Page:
The mention of Lord Ragond chipped the edge from her panic. With renewed vigor she took the queen's arm. “He has no choice but to protect you, but we must hurry. The mob will be here soon…” She pulled, but Iptys didn’t budge. She turned back to her in confusion.

“I’m not going with you,” Iptys said, her eyes filled with sadness.

“I don’t understand… the vial—”

“Is for you,” she interrupted.

“But…” Farwen stammered, staring at the liquid she had risked her life to obtain. Had Iptys lost her mind?

“I cannot abandon Ninenarn,” Iptys replied as though reading her thoughts, “and Lord Ragond has a family. What right do I have to interfere in his life more than I must? My sacrifice just might give you enough time to get safely away.” Hope sparked in her eyes as she cupped Farwen’s face in her hands. “You and I both know that I would never get far from here, and all would be lost when they captured you in my company.”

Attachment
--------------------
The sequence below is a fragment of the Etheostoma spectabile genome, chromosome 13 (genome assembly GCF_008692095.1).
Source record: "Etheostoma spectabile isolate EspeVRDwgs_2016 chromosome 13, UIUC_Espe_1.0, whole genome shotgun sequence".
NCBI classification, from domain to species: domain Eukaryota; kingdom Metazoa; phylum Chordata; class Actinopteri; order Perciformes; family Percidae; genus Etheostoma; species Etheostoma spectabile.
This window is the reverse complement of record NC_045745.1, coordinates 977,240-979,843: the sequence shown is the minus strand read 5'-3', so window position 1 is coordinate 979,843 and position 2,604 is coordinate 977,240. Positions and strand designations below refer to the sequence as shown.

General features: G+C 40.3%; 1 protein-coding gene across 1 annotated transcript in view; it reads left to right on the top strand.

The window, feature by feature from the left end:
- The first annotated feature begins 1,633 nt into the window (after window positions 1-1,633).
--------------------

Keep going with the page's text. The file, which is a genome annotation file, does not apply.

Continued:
“But you are a descendant of the goddess Leto! You share blood with the god Apollo and goddess Artemis! Your subjects’ disrespect of late has made you forget this!” Farwen argued, her heart beating wildly in her chest. “Your countrymen will aid you!”

“Why should they aid me more than my guards who are sworn to protect me, and yet are rising against me?” Iptys turned away and reached for a small bundle laying on the bed. She lifted it up and cradled it against her, smiling lovingly down at it. “The gods are quiet. I have prayed for their guidance but my pleas fall upon deaf ears. I can only hope that my humility now will somehow appease them enough to allow a favorable wind to breathe on my son.”